A good sign in the U.S., Gudbrand said, is the end to the government sequestration—mandated across-the-board federal budget cuts—that caused a slowdown in instrument spending in 2013. “We see no such headwinds in 2014,” he added.

Christopher P. Gaylor, vice president of Shimadzu Scientific Instruments, is also happy that the government sequestration program is over for now, but he is still cautious about the overall U.S. market for instruments this year.

“We’re getting calls for quotes now that we weren’t getting last year,” he said, referring to government-funded researchers. However, concerns about taxes and regulations are keeping industrial customers cautious about new instrument purchases.

At Pittcon, evidence of the long ongoing consolidation trend among instrument makers continued. Thermo Fisher is now among the largest instrument makers, having completed its $13.6 billion acquisition of Life Technologies in February. And the firm just bought Switzerland-based Prionics, an animal disease diagnostics maker, for an undisclosed sum.

Other firms are growing on a smaller scale. In September 2013, for example, Malvern Instruments bought England-based nanoparticle-tracking instrument maker NanoSight for $24 million. As a result, Malvern is expecting more growth, especially in the biopharmaceutical market, President Brian W. Dutko said.

Malvern also partnered recently with San Ramon, Calif.-based RheoSense to offer the latter’s semiconductor-based rheometer to customers in markets such as coatings, beverages, and lubricants. Known as the m-VROCi, the rheometer uses microelectromechanical system (MEMS) sensor chips and microfluidics to analyze samples.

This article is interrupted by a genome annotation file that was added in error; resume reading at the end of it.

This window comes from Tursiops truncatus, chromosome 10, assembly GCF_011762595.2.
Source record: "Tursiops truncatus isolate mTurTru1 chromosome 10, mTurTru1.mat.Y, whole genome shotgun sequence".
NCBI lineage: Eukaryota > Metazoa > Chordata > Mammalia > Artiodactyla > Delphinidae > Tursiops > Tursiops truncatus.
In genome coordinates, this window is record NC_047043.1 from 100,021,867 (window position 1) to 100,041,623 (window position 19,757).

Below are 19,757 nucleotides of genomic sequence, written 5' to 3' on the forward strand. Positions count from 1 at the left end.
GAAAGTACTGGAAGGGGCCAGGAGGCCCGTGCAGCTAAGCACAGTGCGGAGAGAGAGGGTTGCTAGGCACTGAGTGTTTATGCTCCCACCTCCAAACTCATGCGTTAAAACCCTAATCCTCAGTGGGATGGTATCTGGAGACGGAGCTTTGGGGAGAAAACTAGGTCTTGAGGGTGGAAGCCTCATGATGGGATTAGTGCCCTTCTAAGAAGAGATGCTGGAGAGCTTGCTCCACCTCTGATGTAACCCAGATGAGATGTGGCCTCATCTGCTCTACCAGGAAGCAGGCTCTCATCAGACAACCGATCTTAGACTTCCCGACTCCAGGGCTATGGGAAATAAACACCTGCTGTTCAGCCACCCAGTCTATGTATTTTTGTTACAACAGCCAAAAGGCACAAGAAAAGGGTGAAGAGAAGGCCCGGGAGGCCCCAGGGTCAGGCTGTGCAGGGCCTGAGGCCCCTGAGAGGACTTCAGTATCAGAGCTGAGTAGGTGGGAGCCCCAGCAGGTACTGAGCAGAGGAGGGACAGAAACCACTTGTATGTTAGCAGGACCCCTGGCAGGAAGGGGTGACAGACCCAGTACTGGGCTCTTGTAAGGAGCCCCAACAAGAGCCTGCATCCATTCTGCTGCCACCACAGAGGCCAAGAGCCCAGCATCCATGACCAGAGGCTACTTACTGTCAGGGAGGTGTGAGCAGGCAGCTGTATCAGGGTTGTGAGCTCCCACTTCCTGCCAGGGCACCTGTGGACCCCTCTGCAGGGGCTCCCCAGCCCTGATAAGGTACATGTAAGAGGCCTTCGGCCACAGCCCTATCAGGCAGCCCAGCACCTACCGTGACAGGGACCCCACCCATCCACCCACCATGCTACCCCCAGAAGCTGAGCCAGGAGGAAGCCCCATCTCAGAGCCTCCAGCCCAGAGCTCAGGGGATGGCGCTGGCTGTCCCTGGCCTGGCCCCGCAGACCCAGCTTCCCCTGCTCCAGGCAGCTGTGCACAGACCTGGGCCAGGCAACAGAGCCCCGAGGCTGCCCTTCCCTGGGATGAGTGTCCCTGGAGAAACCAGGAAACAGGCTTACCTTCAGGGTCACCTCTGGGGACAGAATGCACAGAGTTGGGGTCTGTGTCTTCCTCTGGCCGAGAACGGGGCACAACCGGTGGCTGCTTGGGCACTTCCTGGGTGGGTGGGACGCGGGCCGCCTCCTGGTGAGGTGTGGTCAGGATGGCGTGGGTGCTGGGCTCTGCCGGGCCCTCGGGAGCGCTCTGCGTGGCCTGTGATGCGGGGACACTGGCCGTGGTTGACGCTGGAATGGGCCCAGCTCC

An unusual exhibitor at Pittcon was Texas Instruments, which showed its digital light-processing (DLP) MEMS chip optimized for near-infrared light. The semiconductor producer was not at Pittcon to show off a new instrument so much as to demonstrate a technology that instrument makers could adapt for their next-generation spectrometers.

“The DLP chip consists of 1 million micromirrors on an integrated circuit optimized to steer near-IR light for spectroscopy,” explained Gina Park, a Texas Instruments line manager. Similar in design to the DLP chips now used in office and school video projectors, the chip contains micromirrors that are efficient at transmitting light in the 800- to 2,500-nm wavelength range instead of the 400- to 700-nm visible range, she said.

The chip can be programmed to produce set patterns and to control wavelength ranges. “When paired with a single-element detector, the chip replaces expensive linear detector arrays to create high-performance affordable spectrometers for use in the field or on manufacturing lines,” Park said.

Also notable at Pittcon were a number of benchtop NMR detectors, priced below $100,000, based on relatively small permanent magnets. Thermo Fisher, for instance, showcased a new 80-MHz NMR instrument intended for the research market.

Magritek, a New Zealand-based start-up, offered a benchtop NMR as well. Andrew Coy, the firm’s chief executive officer, called benchtop NMR a “whole new product category” because of the convenience it provides in obtaining molecular information. The firm’s latest introduction is the Spinsolve Carbon, an NMR system intended for pharmaceutical and small-molecule research. Others that recently introduced benchtop NMR instruments are Bruker, Oxford Instruments, and Nanalysis.

Even with all the neat new products, AB Sciex’s Blair cautioned, 2014 could turn out to be as slow as 2013. But with better economic conditions expected in the U.S. and Europe, most instrument makers are counting on a sustained pickup in sales this year.